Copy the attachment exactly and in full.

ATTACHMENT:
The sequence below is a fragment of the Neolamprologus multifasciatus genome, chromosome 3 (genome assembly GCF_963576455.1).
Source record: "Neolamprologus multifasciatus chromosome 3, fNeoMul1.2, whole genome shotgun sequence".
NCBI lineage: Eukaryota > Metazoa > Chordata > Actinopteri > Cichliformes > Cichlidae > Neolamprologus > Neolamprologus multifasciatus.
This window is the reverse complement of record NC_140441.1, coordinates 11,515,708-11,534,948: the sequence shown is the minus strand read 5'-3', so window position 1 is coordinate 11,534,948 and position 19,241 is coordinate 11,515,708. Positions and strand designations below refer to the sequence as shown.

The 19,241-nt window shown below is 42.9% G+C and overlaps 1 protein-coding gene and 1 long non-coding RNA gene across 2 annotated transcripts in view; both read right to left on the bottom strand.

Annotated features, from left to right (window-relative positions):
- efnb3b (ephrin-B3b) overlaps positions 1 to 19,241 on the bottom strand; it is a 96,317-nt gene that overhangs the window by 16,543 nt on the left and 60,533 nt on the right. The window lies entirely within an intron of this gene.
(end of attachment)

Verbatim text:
The sequence below is a fragment of the Neolamprologus multifasciatus genome, chromosome 3 (genome assembly GCF_963576455.1).
Source record: "Neolamprologus multifasciatus chromosome 3, fNeoMul1.2, whole genome shotgun sequence".
NCBI lineage: Eukaryota > Metazoa > Chordata > Actinopteri > Cichliformes > Cichlidae > Neolamprologus > Neolamprologus multifasciatus.
This window is the reverse complement of record NC_140441.1, coordinates 11,515,708-11,534,948: the sequence shown is the minus strand read 5'-3', so window position 1 is coordinate 11,534,948 and position 19,241 is coordinate 11,515,708. Positions and strand designations below refer to the sequence as shown.

The 19,241-nt window shown below is 42.9% G+C and overlaps 1 protein-coding gene and 1 long non-coding RNA gene across 2 annotated transcripts in view; both read right to left on the bottom strand.

Annotated features, from left to right (window-relative positions):
- efnb3b (ephrin-B3b) overlaps positions 1 to 19,241 on the bottom strand; it is a 96,317-nt gene that overhangs the window by 16,543 nt on the left and 60,533 nt on the right. The window lies entirely within an intron of this gene.